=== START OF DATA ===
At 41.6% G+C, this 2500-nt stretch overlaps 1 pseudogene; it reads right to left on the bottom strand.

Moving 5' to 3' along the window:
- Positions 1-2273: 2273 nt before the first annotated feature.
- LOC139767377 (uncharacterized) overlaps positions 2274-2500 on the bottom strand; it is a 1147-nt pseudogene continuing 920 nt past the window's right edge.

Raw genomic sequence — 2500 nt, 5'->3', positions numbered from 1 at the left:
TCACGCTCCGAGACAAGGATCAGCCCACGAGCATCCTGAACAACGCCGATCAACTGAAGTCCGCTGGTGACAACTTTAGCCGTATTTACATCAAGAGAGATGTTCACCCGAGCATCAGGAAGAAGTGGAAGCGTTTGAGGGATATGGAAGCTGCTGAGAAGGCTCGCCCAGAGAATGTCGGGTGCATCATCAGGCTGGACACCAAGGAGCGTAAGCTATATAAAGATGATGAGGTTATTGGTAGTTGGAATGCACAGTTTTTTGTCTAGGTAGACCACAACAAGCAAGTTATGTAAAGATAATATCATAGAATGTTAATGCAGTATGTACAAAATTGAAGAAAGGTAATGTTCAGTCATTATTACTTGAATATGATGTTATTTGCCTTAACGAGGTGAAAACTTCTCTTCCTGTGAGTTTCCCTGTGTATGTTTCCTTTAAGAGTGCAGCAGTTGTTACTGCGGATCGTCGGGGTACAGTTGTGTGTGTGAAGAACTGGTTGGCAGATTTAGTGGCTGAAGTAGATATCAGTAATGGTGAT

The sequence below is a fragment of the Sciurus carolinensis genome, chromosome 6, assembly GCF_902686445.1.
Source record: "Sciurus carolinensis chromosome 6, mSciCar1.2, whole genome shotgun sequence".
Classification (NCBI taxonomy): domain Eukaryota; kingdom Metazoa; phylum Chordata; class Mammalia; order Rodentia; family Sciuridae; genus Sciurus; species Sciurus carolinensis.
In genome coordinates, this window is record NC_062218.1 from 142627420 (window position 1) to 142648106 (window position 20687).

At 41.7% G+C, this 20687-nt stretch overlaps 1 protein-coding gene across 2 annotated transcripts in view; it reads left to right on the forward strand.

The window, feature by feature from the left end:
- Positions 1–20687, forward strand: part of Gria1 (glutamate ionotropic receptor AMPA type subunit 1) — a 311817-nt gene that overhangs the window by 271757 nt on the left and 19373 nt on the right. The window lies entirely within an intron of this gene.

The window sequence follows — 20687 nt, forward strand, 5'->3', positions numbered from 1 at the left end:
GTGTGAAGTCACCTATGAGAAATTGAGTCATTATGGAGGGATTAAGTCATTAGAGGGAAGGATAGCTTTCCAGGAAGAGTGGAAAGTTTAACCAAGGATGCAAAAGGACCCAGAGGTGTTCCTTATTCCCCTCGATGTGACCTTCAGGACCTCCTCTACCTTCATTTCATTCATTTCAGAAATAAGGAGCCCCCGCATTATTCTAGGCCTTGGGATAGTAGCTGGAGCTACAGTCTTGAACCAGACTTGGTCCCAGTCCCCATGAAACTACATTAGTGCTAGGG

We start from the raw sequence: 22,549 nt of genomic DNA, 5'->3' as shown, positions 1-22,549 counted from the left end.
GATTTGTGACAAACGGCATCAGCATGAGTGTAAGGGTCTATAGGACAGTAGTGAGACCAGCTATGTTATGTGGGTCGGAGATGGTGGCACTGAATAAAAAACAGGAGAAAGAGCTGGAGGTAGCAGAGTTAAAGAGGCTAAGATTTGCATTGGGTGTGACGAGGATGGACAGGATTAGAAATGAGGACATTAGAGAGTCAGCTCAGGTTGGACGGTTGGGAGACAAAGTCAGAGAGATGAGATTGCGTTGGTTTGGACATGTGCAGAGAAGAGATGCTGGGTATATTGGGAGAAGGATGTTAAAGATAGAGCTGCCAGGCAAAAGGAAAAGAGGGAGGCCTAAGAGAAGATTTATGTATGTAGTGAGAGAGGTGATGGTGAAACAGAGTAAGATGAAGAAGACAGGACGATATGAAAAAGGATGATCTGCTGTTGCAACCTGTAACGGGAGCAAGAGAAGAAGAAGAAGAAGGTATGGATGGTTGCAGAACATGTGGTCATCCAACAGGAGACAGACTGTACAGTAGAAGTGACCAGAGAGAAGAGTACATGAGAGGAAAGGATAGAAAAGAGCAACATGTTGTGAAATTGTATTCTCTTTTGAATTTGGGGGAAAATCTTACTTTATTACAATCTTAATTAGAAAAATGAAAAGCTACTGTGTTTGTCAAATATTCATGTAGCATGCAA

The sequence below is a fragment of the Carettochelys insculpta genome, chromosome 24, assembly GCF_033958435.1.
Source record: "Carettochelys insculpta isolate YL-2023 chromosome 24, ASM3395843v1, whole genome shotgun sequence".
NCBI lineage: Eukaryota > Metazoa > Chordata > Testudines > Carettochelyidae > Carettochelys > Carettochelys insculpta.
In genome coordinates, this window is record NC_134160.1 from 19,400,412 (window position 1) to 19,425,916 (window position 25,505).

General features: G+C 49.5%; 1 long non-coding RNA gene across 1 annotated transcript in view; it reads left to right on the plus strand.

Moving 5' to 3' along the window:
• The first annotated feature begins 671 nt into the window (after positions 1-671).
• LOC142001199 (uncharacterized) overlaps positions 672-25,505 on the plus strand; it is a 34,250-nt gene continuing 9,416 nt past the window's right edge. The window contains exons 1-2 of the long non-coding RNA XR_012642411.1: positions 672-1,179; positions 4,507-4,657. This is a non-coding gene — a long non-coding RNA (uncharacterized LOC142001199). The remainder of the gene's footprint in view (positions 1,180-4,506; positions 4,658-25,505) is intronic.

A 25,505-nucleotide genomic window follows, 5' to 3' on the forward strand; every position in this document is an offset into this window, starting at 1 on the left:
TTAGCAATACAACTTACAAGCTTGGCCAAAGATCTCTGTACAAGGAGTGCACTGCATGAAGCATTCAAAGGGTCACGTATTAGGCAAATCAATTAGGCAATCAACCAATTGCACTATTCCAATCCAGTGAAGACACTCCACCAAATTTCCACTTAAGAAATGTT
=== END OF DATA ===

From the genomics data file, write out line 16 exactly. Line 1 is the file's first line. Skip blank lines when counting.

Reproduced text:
We start from the raw sequence: 22,549 nt of genomic DNA, 5'->3' as shown, positions 1-22,549 counted from the left end.